|I borrowed this photo and logo from the Union Oyster House website. For this part of our trip, my camera was still jammed and I was unable to take any photos. |
Later, however, I used some Internet tips to get it somewhat un-stuck.
On our last full day in Boston, we had a lovely sidewalk breakfast at a little bookstore on Newbury Street called Trident Booksellers & Cafe. Newbury Street, I have just discovered, was underwater until the mid-1800s, when that part of the Boston Harbor was filled in. You can read about the street's history here.
We lunched with friends and family at the Prudential Center (mad, crazy, loud food court where there were too many people eating the wrong foods--but a nice visit); and we had an entirely spectacular supper with my son, Ben (up from New York City), and our friends, Pat and Mary (in from western Massachusetts), at "America's oldest restaurant," the Union Oyster House.
We either walked or took the "T" to all our destinations, and doing so gave us a sense of Boston's mixture of old and new streets, gardens, cemeteries, squares, sidewalks, and other public spaces; its buildings, shops, and churches; and its incredibly varied architecture. We walked on sidewalks made of cement, and on sidewalks made of brick, and on sidewalks made of cobblestones--stepping back in time, more or less.
On our way to supper, we stopped at the New England Holocaust Memorial, located right across the street from the restaurant. We knew nothing about it ahead of time; we simply saw six tall towers made of glass in a little park and wondered what they were all about. It was only when I was standing inside the first tower that the power of the memorial struck me, because each of those towers was inscribed with etched numbers--numbers, not names. The numbers went up and up and out of sight, and standing there, I understood why there were six towers, because each one represented a million people who had lost their lives. It was a very powerful way of illustrating the horror and inhumanity of the Holocaust.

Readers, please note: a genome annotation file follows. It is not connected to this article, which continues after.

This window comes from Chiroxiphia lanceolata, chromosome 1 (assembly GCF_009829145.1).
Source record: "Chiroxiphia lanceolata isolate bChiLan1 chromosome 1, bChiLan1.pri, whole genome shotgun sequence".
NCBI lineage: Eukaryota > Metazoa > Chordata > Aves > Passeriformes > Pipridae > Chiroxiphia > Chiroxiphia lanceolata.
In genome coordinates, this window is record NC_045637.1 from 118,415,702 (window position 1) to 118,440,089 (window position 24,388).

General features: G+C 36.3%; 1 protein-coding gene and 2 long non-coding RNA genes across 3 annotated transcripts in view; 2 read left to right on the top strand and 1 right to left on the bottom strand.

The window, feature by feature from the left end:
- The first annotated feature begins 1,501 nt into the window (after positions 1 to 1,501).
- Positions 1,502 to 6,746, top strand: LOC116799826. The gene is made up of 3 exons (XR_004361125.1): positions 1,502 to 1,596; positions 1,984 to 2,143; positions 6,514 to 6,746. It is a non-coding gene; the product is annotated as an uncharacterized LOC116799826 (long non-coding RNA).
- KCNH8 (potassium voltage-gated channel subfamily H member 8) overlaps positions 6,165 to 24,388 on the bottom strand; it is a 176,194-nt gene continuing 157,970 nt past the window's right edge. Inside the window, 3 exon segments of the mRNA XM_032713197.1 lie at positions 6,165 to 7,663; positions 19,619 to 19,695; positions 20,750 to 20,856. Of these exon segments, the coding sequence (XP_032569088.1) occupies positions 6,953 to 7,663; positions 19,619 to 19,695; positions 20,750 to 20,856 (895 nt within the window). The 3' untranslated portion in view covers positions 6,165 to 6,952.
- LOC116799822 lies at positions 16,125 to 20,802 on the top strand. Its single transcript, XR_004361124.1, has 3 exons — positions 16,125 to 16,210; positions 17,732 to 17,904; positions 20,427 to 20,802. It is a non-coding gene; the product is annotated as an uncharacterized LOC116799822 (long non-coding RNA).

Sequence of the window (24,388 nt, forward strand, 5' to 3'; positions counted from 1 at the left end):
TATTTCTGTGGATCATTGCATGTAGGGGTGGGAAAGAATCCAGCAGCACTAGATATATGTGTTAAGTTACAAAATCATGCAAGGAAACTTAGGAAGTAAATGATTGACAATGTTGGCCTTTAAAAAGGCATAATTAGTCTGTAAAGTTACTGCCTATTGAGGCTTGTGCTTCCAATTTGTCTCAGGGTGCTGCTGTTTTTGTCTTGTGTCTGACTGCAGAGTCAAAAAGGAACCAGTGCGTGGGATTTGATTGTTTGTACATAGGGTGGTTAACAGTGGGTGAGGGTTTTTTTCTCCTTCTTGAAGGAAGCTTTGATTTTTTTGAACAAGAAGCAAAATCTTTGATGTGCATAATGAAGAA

You can see a photo essay about the memorial here on the official website. If you should visit Boston, I urge you to visit this memorial, because it is one of those experiences that will change you and stay with you forever.
Being inside the Union Oyster House was an amazing experience of a different sort. No one knows exactly when the building was constructed (although historians know that Union Street was laid out in 1636), but it is known that the restaurant has been in continuous service since 1826. Our booth had a sign telling us that at the Oyster Bar Daniel Webster, a constant customer, daily drank his tall tumbler of brandy and water with each half-dozen oysters, seldom having less than six plates. Our modern appetites were somewhat curbed by the later discovery of cholesterol, but we still managed to get ourselves around helpings of lobster, clams, and oysters. Our server--Maggie? Meggie?--had the thickest Boston accent I have ever heard, so it was easy to imagine ourselves back in the time of the Revolution, perhaps plotting tea parties over our oysters.
sweet memories...this was a wonderful write-up of a wonderful day!
What a nice trip you have had.
Fascinating history. Did you take any pictures?
ladyfi, I was still having camera trouble at this point and wasn't able to take any photos.
"but it is known that the restaurant has been in continuous service since 1826"
I bet we have restaurants in New Mexico that are 'way older than that!
Gotta comment quick...blogger is hating me today! I can go to any other site in a flash, but blogs sometimes load and mostly don't. Grrrrrr.
I don't know how we could have missed going to this museum when we were in Boston 2 years ago and again last Spring...not like us! Will have to take a trip to see it.
Michelle, good point. Easterners tend to think they have all the history, when there were great civilizations thriving out here well before the Pilgrims were gleams in the mother's eyes; and we have a city (Santa Fe) more ancient than they ever thought of being!
Deb, I just read this description of the design of the Holocaust Memorial (from their website, linked above):
The design utilizes uniquely powerful symbols of the Holocaust. The Memorial features six luminous glass towers, each 54 feet high. The towers are lit internally to gleam at night. They are set on a black granite path, each one over a dark chamber which carries the name of one of the principal Nazi death camps. Smoke rises from charred embers at the bottom of these chambers. Six million numbers are etched in glass in an orderly pattern, suggesting the infamous tattooed numbers and ghostly ledgers of the Nazi bureaucracy. Evocative and rich in metaphor, the six towers recall the six main death camps, the six million Jews who died, or a menorah of memorial candles.
I would love to see it at night. Just imagine the power.
I love this post. We MUST get to Boston soon. I really like that you were able to take public transportation to all these great places. Wonderful that you just stumbled on the Holocaust Museum -- and if we get to go to Boston we'll be sure to see it. We can't forget!
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